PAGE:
Later On

A blog written for those whose interests more or less match mine.

Impressive article on the Veterans Writing Project: Healing through writing and community

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I found this article, “A Common Language: Ron Capps served in Rwanda, Darfur, Kosovo, Eastern Congo, Afghanistan, and Iraq. When he got back, writing was the only thing that could truly bring him home again.” in Believer, by Kristina Shevory, to be extremely interesting (and very powerful). I was struck by this paragraph:

“Healing happens only in community, and it’s mainly a community of veterans, a circle of people you get to trust and understand your experience,” said Dr. Shay. “You can’t define what it means to be understood, but it sure as hell matters. The heavy lifting is done by and for the veterans. Time itself doesn’t heal.”

I was struck by the thought that one is healed by communication and a community. This struck with extra force because I just watched the (excellent) interview I blogged in this post, which talks about how efforts to go it alone do not work.

Shay is the author of two excellent books that I’ve read: Achilles in Vietnam: Combat Trauma and the Undoing of Character and Odysseus in America: Combat Trauma and the Trials of Homecoming. Both are well worth reading. (Links are to inexpensive secondhand copies; new copies are, of course, readily available from on-line vendors such as Amazon.) These were early entries in a growing field: book written to deal with the reality of the terrible psychological, moral, and spiritual damage that war does to those involved. Some examples:

Soul Repair: Recovering from Moral Injury after War
Warrior’s Return: Restoring the Soul After War
Killing from the Inside Out: Moral Injury and Just War
Afterwar: Healing the Moral Wounds of Our Soldiers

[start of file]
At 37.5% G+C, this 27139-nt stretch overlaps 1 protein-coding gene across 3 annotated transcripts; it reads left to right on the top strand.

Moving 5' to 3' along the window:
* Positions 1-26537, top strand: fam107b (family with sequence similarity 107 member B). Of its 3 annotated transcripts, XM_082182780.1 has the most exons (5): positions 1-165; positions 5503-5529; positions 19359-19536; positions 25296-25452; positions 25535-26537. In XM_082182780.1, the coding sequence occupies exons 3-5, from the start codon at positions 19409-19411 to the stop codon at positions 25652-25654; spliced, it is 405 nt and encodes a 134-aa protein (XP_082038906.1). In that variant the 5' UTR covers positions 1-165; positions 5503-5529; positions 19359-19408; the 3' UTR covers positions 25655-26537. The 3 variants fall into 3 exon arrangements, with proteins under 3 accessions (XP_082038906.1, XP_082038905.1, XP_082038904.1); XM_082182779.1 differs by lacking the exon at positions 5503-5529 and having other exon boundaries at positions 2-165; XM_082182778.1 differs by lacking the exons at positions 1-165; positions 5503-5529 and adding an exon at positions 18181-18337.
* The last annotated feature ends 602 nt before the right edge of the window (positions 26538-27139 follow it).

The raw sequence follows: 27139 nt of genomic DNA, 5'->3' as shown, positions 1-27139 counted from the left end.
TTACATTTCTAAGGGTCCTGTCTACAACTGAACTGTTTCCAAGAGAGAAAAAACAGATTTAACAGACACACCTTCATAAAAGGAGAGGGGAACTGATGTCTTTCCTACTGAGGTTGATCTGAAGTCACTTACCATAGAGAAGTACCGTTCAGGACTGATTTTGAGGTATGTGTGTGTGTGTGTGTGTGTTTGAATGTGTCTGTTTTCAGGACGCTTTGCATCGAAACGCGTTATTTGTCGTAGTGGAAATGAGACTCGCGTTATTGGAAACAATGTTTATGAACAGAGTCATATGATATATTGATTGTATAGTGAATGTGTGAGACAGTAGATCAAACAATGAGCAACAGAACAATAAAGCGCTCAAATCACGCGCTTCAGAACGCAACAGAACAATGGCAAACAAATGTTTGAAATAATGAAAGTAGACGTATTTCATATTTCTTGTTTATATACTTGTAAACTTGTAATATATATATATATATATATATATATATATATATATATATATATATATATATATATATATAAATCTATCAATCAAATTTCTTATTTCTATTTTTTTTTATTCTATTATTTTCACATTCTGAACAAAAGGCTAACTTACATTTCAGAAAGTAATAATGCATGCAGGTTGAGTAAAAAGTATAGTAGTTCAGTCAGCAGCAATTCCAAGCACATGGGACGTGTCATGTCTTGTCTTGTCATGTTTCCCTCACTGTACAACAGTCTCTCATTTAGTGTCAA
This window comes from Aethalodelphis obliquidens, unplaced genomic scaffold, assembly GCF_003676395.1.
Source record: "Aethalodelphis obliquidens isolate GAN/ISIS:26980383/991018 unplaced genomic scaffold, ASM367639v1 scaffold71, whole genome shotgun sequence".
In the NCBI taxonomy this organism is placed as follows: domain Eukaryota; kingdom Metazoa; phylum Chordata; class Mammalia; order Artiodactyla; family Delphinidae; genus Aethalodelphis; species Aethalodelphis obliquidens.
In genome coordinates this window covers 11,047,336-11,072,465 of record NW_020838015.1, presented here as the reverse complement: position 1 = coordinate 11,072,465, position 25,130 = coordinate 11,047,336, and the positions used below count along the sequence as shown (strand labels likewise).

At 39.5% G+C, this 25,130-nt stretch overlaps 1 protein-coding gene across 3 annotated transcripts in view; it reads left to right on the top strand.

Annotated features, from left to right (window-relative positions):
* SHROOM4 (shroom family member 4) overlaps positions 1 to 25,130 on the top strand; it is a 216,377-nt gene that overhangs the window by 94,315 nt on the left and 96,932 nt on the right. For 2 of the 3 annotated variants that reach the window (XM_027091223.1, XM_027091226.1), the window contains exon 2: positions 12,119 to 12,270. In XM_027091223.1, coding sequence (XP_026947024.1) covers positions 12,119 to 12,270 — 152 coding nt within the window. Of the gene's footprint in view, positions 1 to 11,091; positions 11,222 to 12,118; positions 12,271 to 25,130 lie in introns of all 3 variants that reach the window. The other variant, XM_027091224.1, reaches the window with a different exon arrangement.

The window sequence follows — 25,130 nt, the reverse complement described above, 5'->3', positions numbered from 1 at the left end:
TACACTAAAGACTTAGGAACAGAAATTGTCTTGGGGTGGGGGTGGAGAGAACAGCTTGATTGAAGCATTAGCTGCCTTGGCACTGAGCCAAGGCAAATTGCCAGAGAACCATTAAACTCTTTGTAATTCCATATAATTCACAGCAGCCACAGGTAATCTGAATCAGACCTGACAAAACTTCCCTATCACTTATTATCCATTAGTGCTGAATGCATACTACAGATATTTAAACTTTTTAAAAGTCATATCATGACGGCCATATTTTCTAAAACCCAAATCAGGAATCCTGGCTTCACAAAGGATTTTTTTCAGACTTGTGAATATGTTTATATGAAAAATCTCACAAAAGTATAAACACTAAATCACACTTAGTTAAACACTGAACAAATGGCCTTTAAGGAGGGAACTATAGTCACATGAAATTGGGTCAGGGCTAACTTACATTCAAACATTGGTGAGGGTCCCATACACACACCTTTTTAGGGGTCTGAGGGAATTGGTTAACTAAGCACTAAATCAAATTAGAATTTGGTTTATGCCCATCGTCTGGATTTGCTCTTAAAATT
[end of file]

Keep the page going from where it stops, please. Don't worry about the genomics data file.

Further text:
There are many others. I have not read these, but the Amazon reviews are 5-star or close to it (greater than 4-star).

The growing number of such books is some indication of the toll America’s non-stop wars have had on those who fought it, but course the damage and deaths from such wars goes far beyond the damage to the US: for example, look at Iraq today.

Why has the US constantly waged war in recent decades? Perhaps because those who make the decision to go to war do not fight in it and (of late) have never fought in any war and thus lack any read understanding of the costs of war. Similarly, the pundits and news analysts who comment on US decisions to wage war also lack war experience for the most part. When you think about how the Iraq war inaugurated by the Bush Administration, based on deliberate falsehoods, and about how the cost and consequences of that war continue to reverberate, it should make you question the wisdom of war.

The article is well worth reading.

UPDATE: From another article (also well worth reading) this chart hints at the suffering our wars cause our own troops.

Daniel-Wolfe-Image-2

Written by Leisureguy

28 August 2015 at 1:22 pm

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